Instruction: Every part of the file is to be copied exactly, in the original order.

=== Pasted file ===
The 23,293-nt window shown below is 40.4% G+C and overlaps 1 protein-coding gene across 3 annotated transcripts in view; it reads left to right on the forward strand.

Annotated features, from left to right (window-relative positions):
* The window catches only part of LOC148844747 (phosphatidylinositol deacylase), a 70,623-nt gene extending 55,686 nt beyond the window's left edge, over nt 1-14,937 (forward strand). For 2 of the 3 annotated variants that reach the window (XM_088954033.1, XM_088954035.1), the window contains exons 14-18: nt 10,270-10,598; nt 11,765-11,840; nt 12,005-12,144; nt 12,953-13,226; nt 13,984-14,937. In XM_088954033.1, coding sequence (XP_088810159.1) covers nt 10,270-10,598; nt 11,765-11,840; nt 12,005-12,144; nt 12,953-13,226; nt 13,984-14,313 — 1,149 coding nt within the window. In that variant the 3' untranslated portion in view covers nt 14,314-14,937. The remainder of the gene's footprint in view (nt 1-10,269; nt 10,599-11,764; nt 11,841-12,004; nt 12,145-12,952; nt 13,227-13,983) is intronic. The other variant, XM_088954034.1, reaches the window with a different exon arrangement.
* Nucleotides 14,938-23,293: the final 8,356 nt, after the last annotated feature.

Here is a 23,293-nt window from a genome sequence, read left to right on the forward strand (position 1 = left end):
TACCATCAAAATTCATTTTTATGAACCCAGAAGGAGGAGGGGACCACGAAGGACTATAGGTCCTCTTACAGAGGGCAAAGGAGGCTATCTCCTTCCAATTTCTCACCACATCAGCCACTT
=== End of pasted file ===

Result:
The 23,293-nt window shown below is 40.4% G+C and overlaps 1 protein-coding gene across 3 annotated transcripts in view; it reads left to right on the forward strand.

Annotated features, from left to right (window-relative positions):
* The window catches only part of LOC148844747 (phosphatidylinositol deacylase), a 70,623-nt gene extending 55,686 nt beyond the window's left edge, over nt 1-14,937 (forward strand). For 2 of the 3 annotated variants that reach the window (XM_088954033.1, XM_088954035.1), the window contains exons 14-18: nt 10,270-10,598; nt 11,765-11,840; nt 12,005-12,144; nt 12,953-13,226; nt 13,984-14,937. In XM_088954033.1, coding sequence (XP_088810159.1) covers nt 10,270-10,598; nt 11,765-11,840; nt 12,005-12,144; nt 12,953-13,226; nt 13,984-14,313 — 1,149 coding nt within the window. In that variant the 3' untranslated portion in view covers nt 14,314-14,937. The remainder of the gene's footprint in view (nt 1-10,269; nt 10,599-11,764; nt 11,841-12,004; nt 12,145-12,952; nt 13,227-13,983) is intronic. The other variant, XM_088954034.1, reaches the window with a different exon arrangement.
* Nucleotides 14,938-23,293: the final 8,356 nt, after the last annotated feature.

Here is a 23,293-nt window from a genome sequence, read left to right on the forward strand (position 1 = left end):
TACCATCAAAATTCATTTTTATGAACCCAGAAGGAGGAGGGGACCACGAAGGACTATAGGTCCTCTTACAGAGGGCAAAGGAGGCTATCTCCTTCCAATTTCTCACCACATCAGCCACTT